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Wednesday, 15 May, 2002, 12:30 GMT 13:30 UK
Battling on after ITV Digital's demise
David Burns, chief executive of the Football League
The Football League will have its day in court
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By Mary Gahan
BBC News Online business reporter

The argument between the Football League and ITV Digital's owners over millions of pounds of TV cash could be heading for the High Court as soon as next month.

But the two sides might have to wait until after the start of the football season for a final settlement.

The only way the Football League can get some of the money it is owed more quickly is if it can persuade the media companies Carlton and Granada to get back to the negotiating table.

The Football League was owed 178.5m for television broadcasting rights fees when ITV Digital collapsed.

But its owners, Carlton and Granada, have refused to pay up, saying they are not liable.

Financial crisis

Lawyers for the League have applied for "a speedy trial" because, they say, the financial security of 72 football clubs is at risk.

This seems to me to be one last gasp. I suspect the case will be thrown out of court

Mark Stephens, lawyer

On 1 August, ITV Digital was due to pay 89.25m of the money owed to the league and its clubs.

Many clubs have said that without that payment, they will collapse.

For that reason the case will reach the courts more quickly than usual, and lawyers expect it to be heard in June or July.


The stakes are high.

If the Football League wins it will get the cash it was owed under the terms of the ITV Digital contract from Carlton and Granada.

If it loses it will get nothing.

If that happens, the League will immediately appeal.

Carlton and Granada are so bullish about their case they say they have not even discussed whether or not they would appeal.

But any appeal would not take place until the autumn, after the start of the football season.

And there would then be the right of a second appeal to the House of Lords.


At any time the two sides could try to negotiate a settlement outside the courts.
Mark Stephens, partner at Finers, Stephens, Innocent
Stephens says Football League case is weak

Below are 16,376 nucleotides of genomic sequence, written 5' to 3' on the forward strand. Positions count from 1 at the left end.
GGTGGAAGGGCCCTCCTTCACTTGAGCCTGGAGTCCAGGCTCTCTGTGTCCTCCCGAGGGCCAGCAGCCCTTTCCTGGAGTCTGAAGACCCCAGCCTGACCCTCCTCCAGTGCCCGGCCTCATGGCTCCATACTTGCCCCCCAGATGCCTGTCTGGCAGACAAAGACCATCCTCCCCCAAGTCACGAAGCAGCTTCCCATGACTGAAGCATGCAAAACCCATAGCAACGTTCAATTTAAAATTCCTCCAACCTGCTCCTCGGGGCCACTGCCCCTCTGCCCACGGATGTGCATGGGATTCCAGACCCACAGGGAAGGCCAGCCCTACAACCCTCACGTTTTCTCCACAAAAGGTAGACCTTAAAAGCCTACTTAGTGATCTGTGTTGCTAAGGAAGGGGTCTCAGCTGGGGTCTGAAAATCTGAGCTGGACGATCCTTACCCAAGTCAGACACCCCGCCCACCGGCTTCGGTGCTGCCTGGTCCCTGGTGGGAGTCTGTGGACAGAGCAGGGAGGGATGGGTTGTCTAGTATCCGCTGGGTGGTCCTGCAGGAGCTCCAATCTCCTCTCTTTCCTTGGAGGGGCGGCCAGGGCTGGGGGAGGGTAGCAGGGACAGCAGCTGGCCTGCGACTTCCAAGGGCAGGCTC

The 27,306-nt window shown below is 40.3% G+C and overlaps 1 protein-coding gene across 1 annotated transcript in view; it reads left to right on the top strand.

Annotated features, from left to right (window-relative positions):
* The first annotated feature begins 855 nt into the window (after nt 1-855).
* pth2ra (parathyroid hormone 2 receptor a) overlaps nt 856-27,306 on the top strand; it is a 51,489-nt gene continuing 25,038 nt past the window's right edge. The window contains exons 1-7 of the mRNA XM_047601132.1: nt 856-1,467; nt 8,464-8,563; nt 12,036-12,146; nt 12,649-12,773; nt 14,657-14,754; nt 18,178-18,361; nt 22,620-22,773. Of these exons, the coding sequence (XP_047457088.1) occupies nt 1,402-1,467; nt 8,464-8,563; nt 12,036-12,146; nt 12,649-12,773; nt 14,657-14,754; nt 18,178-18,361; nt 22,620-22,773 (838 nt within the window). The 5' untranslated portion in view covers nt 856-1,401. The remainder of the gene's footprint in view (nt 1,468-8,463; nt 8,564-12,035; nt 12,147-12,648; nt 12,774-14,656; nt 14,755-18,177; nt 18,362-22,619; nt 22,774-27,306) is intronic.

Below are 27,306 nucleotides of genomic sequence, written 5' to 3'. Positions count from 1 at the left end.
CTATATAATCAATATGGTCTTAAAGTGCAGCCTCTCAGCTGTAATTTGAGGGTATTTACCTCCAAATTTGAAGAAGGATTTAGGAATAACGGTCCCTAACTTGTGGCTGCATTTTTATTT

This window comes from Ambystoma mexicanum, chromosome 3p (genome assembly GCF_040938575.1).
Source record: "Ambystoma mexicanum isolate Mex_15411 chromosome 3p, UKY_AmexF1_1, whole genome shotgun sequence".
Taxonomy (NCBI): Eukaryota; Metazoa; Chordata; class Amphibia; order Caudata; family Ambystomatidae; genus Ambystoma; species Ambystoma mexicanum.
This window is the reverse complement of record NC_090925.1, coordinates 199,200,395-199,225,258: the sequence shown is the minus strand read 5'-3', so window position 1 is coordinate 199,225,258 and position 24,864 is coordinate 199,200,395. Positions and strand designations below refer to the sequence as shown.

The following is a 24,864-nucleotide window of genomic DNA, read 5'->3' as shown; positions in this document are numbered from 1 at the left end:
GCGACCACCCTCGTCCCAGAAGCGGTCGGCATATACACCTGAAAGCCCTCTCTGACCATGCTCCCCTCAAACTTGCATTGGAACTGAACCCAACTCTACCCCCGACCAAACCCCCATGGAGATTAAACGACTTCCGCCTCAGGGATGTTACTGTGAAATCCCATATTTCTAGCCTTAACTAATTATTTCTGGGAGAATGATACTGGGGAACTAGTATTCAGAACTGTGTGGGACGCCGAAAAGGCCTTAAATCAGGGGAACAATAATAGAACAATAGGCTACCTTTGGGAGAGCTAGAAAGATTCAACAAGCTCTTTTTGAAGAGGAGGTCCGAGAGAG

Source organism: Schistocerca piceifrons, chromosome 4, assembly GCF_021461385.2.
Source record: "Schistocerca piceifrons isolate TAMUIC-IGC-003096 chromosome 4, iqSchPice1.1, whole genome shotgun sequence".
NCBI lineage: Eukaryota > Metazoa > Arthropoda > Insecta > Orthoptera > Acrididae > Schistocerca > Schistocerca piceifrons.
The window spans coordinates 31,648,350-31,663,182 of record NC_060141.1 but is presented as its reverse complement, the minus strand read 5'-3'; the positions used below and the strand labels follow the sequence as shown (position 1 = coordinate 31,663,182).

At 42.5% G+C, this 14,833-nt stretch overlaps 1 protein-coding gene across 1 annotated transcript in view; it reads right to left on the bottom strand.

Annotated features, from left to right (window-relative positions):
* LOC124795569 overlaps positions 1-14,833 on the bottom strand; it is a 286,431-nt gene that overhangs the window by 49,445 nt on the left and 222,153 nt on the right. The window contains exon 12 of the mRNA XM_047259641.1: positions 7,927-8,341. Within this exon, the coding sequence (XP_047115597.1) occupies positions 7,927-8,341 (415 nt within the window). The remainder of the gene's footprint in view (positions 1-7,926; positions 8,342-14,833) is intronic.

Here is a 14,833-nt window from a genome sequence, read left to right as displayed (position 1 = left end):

It seems almost unthinkable that the Football League would resume talks with Carlton and Granada because both sides are so entrenched.

But some observers believe that the league has launched the court case as a tactic to try to get the media companies to see sense.

One lawyer told BBC News Online: "If Carlton and Granada have as watertight a case as they say then the only way they'd settle is if the case was hurting their share price or impeding a merger".

Grabbing headlines

Mark Stephens, of Finers, Stephens, Innocent, specialises in media law.

It is possible the judge would be sympathetic to a sports body

Legal expert

He told BBC News Online he was surprised the Football League had launched proceedings and he thought their case was "terribly, terribly weak".

"It seems calculated to grab headlines rather than to deal with the legal niceties.

"This seems to me to be one last gasp. I suspect the case will be thrown out of court." he said.

If the court case does go ahead it will hinge on the contract between ITV Digital and the Football League.

Strong case

The League says that Carlton and Granada are liable for the TV rights contract because their joint venture agreement stated that any commitment of more than 10m would require the unanimous approval of ITV Digital's owners.

But some lawyers say that is a typical investment protection measure in relation to joint ventures and would be irrelevant in this case.

What is more important is that the two media companies say there was only one legally-binding short-term contract which was signed by ITV Digital, and did not contain any guarantees from Carlton or Granada.

And last December, when it was obvious there were problems, the Football League wrote to ITV Digital saying that they would now like guarantees from Carlton and Granada - these were not provided.

Save face

As well as considering any contracts - signed or unsigned - the court will want to hear evidence about what sort of verbal contracts existed between the two sides.

One legal expert said: "It is possible the judge would be sympathetic to a sports body, especially with a number football clubs affected further down the line".

The Football League turned down a 75m settlement offered by ITV Digital in April.

There are many who believe the Football League should have accepted that offer, and that its fight with Carlton and Granada is a forlorn attempt to save face.

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